Inherited cardiac arrhythmias such as long QT syndrome and Brugada syndrome, present clinical as well as ethical, legal, and social challenges. Many individuals who carry a deleterious mutation are largely asymptomatic and therefore may not be diagnosed until after the occurrence of a personal or family member’s cardiac event. The familial nature of inherited genetic information raises numerous ethical, legal, and social issues regarding the sharing of genetic information, particularly when an individual found to carry a deleterious mutation refuses to disclose his or her results to at-risk family members who could benefit from life-saving treatments. This qualitative study sought to understand the experiences with genetic testing for individuals (n = 50) with a personal or family history of cardiac events or sudden death. Unstructured in-person focus groups or interviews were conducted for each participant in the study. The recordings of these interviews were transcribed verbatim and subsequently analyzed and coded. Participants’ comments regarding sharing of genetic information centered around four main themes: (1) motivation to disclose; (2) extent of disclosure; (3) effect of disclosure on family dynamics; and (4) reasons for not sharing genetic information. The majority of individuals believed that affected individuals are obligated to disclose genetic information to family members. In the era of personalized medicine, the disclosure of genetic information provides individuals the opportunities to learn about the genetics, disease characteristics, and treatment options in order to reduce morbidity and mortality in themselves and their family members. Further research is necessary to identify and explore the barriers to sharing genetic information with at-risk family members.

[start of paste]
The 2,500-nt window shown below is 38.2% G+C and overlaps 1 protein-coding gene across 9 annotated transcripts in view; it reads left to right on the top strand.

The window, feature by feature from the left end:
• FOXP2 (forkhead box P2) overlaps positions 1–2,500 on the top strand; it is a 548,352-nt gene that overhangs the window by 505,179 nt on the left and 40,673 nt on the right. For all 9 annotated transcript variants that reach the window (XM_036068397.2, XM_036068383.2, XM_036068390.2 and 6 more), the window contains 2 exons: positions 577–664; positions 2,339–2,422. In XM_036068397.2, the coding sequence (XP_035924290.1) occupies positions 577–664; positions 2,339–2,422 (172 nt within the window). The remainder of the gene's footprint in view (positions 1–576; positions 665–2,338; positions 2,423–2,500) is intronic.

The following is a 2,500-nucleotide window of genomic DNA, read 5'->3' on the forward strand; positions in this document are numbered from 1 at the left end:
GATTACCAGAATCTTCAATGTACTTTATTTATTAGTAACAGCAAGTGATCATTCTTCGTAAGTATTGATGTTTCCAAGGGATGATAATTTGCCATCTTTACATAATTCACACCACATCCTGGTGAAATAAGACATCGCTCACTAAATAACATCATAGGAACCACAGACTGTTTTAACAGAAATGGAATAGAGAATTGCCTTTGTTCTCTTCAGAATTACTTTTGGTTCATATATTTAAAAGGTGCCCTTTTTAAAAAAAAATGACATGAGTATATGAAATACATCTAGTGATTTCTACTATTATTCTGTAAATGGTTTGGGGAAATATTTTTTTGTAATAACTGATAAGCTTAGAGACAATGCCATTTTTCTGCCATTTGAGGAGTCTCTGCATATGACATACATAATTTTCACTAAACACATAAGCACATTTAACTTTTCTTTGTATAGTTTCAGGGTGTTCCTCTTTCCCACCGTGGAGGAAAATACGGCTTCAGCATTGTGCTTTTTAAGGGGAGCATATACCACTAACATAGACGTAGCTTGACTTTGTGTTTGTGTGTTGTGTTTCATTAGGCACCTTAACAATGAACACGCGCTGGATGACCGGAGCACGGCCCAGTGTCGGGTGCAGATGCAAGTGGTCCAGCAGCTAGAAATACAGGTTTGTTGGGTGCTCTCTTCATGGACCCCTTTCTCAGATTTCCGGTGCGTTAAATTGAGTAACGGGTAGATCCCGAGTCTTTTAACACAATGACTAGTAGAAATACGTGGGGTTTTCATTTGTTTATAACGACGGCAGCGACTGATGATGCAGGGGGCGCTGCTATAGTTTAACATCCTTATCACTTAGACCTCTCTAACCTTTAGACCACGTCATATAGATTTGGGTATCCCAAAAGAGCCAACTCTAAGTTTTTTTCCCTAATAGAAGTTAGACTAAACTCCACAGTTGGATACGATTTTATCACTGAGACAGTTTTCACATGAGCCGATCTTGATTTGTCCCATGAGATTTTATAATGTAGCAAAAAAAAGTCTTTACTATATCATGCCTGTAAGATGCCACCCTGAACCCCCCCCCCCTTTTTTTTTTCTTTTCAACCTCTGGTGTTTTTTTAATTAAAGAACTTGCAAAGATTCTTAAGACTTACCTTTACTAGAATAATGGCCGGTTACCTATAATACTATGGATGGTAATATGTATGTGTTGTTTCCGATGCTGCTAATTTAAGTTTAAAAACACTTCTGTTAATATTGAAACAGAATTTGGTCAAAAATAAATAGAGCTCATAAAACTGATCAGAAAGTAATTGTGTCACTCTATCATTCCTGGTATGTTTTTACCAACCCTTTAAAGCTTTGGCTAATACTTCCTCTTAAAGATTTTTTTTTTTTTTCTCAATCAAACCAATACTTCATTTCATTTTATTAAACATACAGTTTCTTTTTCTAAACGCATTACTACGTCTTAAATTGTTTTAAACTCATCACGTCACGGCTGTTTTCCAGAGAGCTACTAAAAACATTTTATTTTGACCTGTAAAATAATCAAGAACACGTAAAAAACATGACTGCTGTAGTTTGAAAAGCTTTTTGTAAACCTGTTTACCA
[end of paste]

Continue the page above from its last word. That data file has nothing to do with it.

- Cardiac arrhythmia
- Disclosing genetic information
- Ethical, Legal, and social issues
- Family communication
- Genetic counseling
- Long QT syndrome
ASJC Scopus subject areas